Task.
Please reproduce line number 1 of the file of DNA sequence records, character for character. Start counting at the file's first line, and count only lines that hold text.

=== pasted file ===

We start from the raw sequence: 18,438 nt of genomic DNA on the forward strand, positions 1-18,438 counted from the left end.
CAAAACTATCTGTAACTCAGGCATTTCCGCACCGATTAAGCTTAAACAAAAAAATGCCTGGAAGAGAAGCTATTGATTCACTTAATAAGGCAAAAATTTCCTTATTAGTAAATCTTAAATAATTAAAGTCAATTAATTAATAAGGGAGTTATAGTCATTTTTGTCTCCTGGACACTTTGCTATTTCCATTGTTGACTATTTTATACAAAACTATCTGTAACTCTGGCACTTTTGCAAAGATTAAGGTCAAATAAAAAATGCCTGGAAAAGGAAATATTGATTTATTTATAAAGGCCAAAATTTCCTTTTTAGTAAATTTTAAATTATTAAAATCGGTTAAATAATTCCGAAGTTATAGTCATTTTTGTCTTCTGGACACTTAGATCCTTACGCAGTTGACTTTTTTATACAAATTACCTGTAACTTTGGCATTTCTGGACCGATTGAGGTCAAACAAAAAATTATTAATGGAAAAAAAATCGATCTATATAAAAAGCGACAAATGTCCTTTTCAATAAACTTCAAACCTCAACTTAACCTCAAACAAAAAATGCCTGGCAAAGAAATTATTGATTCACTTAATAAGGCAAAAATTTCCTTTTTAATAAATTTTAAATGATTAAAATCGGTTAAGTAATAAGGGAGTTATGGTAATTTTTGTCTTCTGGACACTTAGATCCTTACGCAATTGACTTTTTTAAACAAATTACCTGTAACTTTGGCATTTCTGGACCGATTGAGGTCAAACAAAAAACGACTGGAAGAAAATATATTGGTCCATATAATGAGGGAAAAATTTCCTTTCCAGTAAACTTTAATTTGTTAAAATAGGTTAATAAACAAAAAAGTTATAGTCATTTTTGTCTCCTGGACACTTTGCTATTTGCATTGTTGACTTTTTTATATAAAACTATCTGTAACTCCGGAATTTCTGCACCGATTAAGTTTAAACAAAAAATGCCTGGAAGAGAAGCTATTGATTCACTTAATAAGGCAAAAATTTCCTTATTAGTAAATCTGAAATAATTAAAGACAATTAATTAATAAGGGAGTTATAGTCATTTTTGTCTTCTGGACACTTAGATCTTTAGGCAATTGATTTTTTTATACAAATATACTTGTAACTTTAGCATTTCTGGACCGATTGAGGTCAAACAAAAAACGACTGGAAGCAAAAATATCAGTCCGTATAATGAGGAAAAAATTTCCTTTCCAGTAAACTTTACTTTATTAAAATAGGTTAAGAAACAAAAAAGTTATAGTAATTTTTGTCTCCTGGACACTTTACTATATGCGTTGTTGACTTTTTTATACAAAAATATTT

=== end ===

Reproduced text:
We start from the raw sequence: 18,438 nt of genomic DNA on the forward strand, positions 1-18,438 counted from the left end.